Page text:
What comes next for the newly name-brand novelist? Madly praised Marisha Pessl manages to place a meditative piece in the middlebrow paradise of the New York Times op-eds–a doughty defense, against the nattering of nutritionists, of the well-known weight-gain college kids call the Freshman Fifteen. (Though her own “15 were more along the lines of seven,” she confesses–mustn’t undermine the hot-chick-author rep!)
Alas, apparently aggressive alliteration passes for polished prose in pundit precincts. Pessl can line up the letters–but can she make them meaningful?
Phrase: Pessl describes her mother praising photographs of “my beaming face, pink and puffy as a macaroon.”
Does alliteration help? Macaroons generally aren’t pink; “puffy” has a more negative connotation for describing faces than one might want in the context.
Phrase: Pessl discusses students having to deal with “midnight cravings for pizza, pasta, Twinkies and Tab.”
Does alliteration help? Tab, a diet soda, has only one calorie.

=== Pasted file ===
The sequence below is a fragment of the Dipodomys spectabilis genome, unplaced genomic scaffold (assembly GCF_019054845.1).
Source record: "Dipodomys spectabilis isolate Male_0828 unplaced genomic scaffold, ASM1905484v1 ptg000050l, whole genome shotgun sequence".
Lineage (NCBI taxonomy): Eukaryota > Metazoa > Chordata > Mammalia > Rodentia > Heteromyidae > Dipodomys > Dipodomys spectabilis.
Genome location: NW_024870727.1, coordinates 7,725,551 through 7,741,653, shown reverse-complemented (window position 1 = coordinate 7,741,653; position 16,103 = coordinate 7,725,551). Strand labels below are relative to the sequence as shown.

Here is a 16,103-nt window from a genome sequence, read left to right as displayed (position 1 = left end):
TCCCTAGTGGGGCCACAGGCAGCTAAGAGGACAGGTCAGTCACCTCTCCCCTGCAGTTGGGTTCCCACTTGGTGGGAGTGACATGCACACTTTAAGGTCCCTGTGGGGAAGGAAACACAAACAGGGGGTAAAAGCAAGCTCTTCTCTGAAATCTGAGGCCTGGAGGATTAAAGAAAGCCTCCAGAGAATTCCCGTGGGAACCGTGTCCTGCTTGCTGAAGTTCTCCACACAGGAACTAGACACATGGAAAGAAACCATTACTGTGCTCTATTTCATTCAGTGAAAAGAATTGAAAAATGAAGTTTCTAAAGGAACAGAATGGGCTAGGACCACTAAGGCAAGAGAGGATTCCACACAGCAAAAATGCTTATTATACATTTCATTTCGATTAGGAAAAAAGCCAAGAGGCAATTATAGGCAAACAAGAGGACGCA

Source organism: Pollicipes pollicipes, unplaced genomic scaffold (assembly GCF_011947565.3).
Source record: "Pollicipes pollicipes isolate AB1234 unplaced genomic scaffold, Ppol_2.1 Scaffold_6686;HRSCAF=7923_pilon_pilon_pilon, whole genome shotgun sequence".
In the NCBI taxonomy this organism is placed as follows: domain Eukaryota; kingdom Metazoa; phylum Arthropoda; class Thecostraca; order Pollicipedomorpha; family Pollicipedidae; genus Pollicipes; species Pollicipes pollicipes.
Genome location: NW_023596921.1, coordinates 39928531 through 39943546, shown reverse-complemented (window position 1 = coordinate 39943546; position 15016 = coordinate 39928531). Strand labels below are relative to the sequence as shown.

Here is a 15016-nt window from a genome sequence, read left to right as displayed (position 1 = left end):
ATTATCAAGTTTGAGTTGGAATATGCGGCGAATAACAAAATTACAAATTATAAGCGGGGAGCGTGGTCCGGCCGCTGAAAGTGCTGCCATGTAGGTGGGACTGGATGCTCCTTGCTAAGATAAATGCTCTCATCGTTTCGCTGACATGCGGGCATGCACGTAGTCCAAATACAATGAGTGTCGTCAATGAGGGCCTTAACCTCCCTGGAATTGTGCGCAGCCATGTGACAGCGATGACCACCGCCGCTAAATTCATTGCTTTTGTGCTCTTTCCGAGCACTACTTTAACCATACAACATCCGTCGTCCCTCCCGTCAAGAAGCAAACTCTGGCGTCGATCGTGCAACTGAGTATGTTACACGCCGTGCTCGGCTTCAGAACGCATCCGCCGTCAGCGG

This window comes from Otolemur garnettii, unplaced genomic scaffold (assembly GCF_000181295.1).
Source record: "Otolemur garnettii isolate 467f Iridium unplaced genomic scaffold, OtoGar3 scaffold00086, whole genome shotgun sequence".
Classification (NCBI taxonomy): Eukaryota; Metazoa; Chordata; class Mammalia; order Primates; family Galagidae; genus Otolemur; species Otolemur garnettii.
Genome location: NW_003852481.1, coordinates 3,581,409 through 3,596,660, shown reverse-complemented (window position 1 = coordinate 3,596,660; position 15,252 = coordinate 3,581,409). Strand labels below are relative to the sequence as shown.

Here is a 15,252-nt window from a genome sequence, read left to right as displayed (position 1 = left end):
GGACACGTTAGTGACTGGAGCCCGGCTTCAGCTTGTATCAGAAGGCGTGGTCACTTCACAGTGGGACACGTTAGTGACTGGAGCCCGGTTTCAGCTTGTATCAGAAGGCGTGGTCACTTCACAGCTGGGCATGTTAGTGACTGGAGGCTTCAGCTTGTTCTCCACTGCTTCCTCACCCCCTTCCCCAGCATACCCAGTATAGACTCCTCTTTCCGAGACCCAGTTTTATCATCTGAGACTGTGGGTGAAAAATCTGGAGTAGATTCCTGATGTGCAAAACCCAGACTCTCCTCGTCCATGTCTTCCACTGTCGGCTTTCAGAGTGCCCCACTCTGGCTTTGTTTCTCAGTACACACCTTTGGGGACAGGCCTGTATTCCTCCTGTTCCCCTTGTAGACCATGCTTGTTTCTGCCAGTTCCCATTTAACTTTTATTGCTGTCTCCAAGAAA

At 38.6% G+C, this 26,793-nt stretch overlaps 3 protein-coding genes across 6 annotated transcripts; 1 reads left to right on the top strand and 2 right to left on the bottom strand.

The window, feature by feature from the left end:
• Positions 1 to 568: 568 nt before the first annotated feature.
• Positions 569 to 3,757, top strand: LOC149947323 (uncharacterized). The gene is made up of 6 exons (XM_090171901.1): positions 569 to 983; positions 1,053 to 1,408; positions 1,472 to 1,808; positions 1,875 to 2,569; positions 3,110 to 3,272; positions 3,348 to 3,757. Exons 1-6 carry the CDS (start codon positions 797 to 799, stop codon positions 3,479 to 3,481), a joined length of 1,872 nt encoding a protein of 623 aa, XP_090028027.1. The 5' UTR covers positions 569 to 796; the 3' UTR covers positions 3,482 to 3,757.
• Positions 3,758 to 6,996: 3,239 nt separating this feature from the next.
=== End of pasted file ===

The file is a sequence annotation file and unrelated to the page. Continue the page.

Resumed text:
Phrase: Pessl suggests one drawback to nutritional reform is that “studying Kirkegaard or Conrad after a dinner of seitan and soy chips would render even robust stomachs seasick.”
Does alliteration help? The nutritionists Pessl is discussing are unlikely to recommend a combination of seitan and soy chips as a complete meal.
Phrase: Describing the opportunities for experimentation in college, Pessl writes, “meet a French girl at a frat party; soon you’re specializing in Sartre.”
Does alliteration help? Fraternity parties tend not to exert social pressure toward Continental intellectualism.
Phrase: Pessl descibes “study sessions” of “beer, Byron and buffalo wings.”
Does alliteration help? Maybe.